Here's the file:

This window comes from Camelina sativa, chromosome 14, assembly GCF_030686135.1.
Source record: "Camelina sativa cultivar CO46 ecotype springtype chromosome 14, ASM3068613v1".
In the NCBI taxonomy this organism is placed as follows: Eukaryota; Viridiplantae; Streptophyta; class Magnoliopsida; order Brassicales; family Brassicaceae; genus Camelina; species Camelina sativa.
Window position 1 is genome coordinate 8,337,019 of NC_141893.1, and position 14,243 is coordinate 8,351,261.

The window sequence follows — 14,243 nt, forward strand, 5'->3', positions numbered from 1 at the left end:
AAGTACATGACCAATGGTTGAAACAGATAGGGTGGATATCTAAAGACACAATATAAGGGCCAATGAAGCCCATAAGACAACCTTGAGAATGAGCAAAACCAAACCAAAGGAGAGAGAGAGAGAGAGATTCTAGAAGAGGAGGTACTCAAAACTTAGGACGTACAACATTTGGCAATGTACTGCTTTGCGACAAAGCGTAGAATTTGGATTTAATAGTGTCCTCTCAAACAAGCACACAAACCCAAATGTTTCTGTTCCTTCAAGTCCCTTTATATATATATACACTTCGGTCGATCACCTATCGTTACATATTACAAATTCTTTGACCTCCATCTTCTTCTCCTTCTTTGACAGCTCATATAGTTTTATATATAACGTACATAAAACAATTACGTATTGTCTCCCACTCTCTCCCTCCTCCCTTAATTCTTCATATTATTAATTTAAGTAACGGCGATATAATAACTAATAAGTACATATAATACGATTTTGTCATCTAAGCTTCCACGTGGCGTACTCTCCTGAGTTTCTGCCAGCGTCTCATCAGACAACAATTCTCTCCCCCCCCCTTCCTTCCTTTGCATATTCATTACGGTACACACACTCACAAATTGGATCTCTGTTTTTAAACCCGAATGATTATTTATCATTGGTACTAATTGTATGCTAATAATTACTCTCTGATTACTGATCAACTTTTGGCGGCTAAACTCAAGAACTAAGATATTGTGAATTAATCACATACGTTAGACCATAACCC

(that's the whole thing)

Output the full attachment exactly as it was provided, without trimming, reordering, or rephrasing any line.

This window comes from Camelina sativa, chromosome 14, assembly GCF_030686135.1.
Source record: "Camelina sativa cultivar CO46 ecotype springtype chromosome 14, ASM3068613v1".
In the NCBI taxonomy this organism is placed as follows: Eukaryota; Viridiplantae; Streptophyta; class Magnoliopsida; order Brassicales; family Brassicaceae; genus Camelina; species Camelina sativa.
Window position 1 is genome coordinate 8,337,019 of NC_141893.1, and position 14,243 is coordinate 8,351,261.

The window sequence follows — 14,243 nt, forward strand, 5'->3', positions numbered from 1 at the left end:
AAGTACATGACCAATGGTTGAAACAGATAGGGTGGATATCTAAAGACACAATATAAGGGCCAATGAAGCCCATAAGACAACCTTGAGAATGAGCAAAACCAAACCAAAGGAGAGAGAGAGAGAGAGATTCTAGAAGAGGAGGTACTCAAAACTTAGGACGTACAACATTTGGCAATGTACTGCTTTGCGACAAAGCGTAGAATTTGGATTTAATAGTGTCCTCTCAAACAAGCACACAAACCCAAATGTTTCTGTTCCTTCAAGTCCCTTTATATATATATACACTTCGGTCGATCACCTATCGTTACATATTACAAATTCTTTGACCTCCATCTTCTTCTCCTTCTTTGACAGCTCATATAGTTTTATATATAACGTACATAAAACAATTACGTATTGTCTCCCACTCTCTCCCTCCTCCCTTAATTCTTCATATTATTAATTTAAGTAACGGCGATATAATAACTAATAAGTACATATAATACGATTTTGTCATCTAAGCTTCCACGTGGCGTACTCTCCTGAGTTTCTGCCAGCGTCTCATCAGACAACAATTCTCTCCCCCCCCCTTCCTTCCTTTGCATATTCATTACGGTACACACACTCACAAATTGGATCTCTGTTTTTAAACCCGAATGATTATTTATCATTGGTACTAATTGTATGCTAATAATTACTCTCTGATTACTGATCAACTTTTGGCGGCTAAACTCAAGAACTAAGATATTGTGAATTAATCACATACGTTAGACCATAACCC